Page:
Rover P3 Kühlergrill-Detail

 ROVER 'P3' 

 A New Development 

 1948 - 1949 

The ROVER series 'P3' with the models '60' and '75' was ROVER's intermediate station into the modern age.


Predecessor is the post-war P2, continuation of the pre-war P2:
Post War P2.


Its successor will be a vehicle that is initially regarded as 'too American':

Although at first glance one hardly notices a difference to the ROVER series 'P2', the 'P3' is a completely new development. ROVER describes this development in an advertisment for the 'P3' as follows:

One new chassis, Two new engines, Two new bodies.

There is basically nothing to add.

In the 1948 catalogue, Spencer Bernau Wilks, General Director of ROVER since 1929, addresses sales partners and dealers:

1948 Wilks an die Händler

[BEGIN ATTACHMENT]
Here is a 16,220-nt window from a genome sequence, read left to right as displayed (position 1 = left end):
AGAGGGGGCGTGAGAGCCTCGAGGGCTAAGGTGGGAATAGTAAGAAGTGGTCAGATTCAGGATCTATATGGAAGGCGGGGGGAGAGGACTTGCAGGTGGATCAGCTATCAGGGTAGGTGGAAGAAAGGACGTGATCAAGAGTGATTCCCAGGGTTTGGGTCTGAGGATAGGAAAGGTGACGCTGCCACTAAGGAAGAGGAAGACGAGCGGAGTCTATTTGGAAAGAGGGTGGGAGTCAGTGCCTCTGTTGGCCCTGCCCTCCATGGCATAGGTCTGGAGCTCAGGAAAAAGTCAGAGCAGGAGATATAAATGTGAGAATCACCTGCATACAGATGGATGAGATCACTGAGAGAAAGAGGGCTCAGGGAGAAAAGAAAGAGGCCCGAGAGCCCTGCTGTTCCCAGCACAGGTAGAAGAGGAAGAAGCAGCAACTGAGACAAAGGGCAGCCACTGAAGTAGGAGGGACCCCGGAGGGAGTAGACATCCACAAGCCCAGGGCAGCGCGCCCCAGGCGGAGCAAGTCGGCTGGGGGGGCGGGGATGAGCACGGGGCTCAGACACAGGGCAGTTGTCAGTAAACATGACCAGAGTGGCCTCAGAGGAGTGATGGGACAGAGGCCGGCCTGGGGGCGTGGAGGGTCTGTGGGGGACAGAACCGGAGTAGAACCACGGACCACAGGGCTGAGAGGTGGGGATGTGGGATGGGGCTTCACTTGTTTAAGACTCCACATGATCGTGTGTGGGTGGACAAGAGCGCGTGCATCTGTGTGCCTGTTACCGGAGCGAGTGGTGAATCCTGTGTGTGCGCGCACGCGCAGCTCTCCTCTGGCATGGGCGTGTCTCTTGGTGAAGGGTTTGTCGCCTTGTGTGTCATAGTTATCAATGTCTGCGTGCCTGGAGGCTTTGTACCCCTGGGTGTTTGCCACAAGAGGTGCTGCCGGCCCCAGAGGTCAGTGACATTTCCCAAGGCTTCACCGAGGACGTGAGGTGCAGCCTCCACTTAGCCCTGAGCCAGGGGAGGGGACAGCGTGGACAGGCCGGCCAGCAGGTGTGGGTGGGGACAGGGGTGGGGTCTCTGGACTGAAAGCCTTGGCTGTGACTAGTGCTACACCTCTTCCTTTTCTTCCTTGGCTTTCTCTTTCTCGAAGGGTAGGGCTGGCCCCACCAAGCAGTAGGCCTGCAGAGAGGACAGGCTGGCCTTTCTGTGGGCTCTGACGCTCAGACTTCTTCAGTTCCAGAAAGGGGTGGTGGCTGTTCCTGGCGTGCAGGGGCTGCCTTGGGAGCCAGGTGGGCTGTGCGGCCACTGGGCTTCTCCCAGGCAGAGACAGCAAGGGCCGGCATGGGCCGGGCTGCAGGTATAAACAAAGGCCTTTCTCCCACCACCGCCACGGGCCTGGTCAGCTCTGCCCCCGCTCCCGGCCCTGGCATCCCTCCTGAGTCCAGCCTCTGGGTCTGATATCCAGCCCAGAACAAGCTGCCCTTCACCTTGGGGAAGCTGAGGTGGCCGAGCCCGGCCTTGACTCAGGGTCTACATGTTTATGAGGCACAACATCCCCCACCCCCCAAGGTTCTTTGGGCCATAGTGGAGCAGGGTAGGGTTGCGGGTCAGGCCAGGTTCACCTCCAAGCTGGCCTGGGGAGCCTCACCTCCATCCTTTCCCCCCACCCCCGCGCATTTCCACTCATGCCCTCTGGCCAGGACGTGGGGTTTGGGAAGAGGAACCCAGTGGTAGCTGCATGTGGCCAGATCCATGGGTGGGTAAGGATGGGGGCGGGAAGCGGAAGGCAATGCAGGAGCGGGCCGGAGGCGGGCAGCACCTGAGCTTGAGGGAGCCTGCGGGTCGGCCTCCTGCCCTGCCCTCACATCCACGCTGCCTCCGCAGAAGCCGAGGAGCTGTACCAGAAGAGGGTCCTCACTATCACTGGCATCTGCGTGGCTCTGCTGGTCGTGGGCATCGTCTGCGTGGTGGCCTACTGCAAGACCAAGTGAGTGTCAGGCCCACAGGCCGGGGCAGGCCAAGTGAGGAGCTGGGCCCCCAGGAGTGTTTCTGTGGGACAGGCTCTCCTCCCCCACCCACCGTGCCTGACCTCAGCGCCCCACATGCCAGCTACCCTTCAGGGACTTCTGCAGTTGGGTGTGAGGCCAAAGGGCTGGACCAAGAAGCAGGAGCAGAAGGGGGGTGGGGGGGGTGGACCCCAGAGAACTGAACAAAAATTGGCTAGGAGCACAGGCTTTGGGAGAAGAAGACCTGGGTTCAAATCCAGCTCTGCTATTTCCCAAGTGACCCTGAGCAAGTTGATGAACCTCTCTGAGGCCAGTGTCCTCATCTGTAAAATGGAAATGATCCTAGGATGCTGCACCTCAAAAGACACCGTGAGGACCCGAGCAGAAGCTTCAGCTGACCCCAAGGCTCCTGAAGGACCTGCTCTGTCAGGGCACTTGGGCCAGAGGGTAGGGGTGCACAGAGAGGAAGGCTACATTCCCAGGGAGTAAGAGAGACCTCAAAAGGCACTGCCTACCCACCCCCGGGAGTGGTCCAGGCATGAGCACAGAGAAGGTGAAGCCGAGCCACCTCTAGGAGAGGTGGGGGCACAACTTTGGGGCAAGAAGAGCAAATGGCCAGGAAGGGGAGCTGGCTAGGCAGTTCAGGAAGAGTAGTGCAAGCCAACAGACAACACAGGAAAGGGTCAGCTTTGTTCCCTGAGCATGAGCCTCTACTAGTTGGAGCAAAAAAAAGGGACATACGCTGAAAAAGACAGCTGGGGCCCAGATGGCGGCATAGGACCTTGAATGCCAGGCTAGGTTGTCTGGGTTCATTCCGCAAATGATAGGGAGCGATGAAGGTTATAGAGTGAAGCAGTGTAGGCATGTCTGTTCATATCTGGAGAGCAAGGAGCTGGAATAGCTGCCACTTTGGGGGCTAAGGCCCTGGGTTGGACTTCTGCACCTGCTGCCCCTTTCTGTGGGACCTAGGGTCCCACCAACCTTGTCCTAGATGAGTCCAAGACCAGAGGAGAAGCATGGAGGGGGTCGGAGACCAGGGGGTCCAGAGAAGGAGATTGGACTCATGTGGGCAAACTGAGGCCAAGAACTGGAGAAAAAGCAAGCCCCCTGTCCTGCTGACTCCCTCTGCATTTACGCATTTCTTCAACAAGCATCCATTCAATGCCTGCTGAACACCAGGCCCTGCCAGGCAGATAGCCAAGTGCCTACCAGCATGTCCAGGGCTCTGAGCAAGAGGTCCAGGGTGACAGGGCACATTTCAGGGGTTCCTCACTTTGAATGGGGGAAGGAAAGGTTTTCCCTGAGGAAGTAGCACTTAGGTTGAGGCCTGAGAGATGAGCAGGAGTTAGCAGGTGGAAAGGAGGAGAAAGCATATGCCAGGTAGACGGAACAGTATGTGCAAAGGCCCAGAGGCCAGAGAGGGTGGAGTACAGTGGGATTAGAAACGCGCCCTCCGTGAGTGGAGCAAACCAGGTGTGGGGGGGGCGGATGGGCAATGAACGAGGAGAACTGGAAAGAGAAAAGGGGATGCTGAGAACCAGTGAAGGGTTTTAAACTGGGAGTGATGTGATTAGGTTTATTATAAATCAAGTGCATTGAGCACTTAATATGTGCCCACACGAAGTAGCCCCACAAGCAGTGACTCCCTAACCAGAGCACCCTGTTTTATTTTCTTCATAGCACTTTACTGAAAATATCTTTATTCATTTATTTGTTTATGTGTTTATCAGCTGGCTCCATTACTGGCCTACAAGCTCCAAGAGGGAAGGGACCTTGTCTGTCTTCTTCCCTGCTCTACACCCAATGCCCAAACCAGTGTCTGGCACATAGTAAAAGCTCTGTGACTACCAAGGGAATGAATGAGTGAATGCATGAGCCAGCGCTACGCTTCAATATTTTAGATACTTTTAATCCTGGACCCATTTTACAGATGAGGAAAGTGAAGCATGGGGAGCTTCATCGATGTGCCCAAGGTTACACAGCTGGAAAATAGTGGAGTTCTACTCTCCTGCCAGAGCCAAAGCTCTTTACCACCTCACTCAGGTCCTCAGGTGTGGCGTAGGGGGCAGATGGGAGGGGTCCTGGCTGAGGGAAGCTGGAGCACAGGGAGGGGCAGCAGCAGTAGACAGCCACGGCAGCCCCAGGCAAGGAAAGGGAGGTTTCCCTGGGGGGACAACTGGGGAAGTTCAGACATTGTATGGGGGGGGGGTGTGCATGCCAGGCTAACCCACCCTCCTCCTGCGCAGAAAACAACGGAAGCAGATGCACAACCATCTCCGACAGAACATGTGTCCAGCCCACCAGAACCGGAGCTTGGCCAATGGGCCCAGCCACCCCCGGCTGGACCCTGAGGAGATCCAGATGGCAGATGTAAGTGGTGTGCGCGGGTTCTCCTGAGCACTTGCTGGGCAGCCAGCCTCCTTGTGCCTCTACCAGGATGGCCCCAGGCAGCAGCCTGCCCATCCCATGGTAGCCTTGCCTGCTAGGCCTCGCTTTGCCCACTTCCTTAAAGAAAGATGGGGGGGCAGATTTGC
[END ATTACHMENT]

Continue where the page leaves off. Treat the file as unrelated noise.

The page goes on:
In fact, it is difficult - not only for ROVER - to produce and sell vehicles in the post-war period. The production suffers from material shortages, the distribution groans under an enormously high sales tax. The 'P3' has been in development since 1945 at the latest, many variants of the body design have been tried out. In view of the developments in the USA, it may come as a surprise that Rover opted for a very conventional body for the 'P3'. But one knows that the group of buyers who can afford the car is very traditional - in this respect a clever move. It's a transitional development that combines new technology with conventional looks.

ROVER distinguishes between the two body shapes by the number of side windows: 'Six Light Saloon' with six side windows and 'Four Light Saloon' with four side windows. The designation 'Sports Saloon' for the 4-window version is no longer used.

Both body shapes are offered with the new four-cylinder engine - as model '60' - and with the new six-cylinder engine - as '75' - in identical equipment.

Rover P3 '60' Logo Radiator emblem ROVER P3 '60'
Rover P3 '75' Logo Radiator emblem ROVER P3 '75'
Cover Reprint AutocarReprint
'The Autocar'
Cover 03Rover P3 Brochure
Genova Salon
Cover 02Rover P3
Cover 01Rover Announce...
Reprint 'The Motor'
Februar 1948

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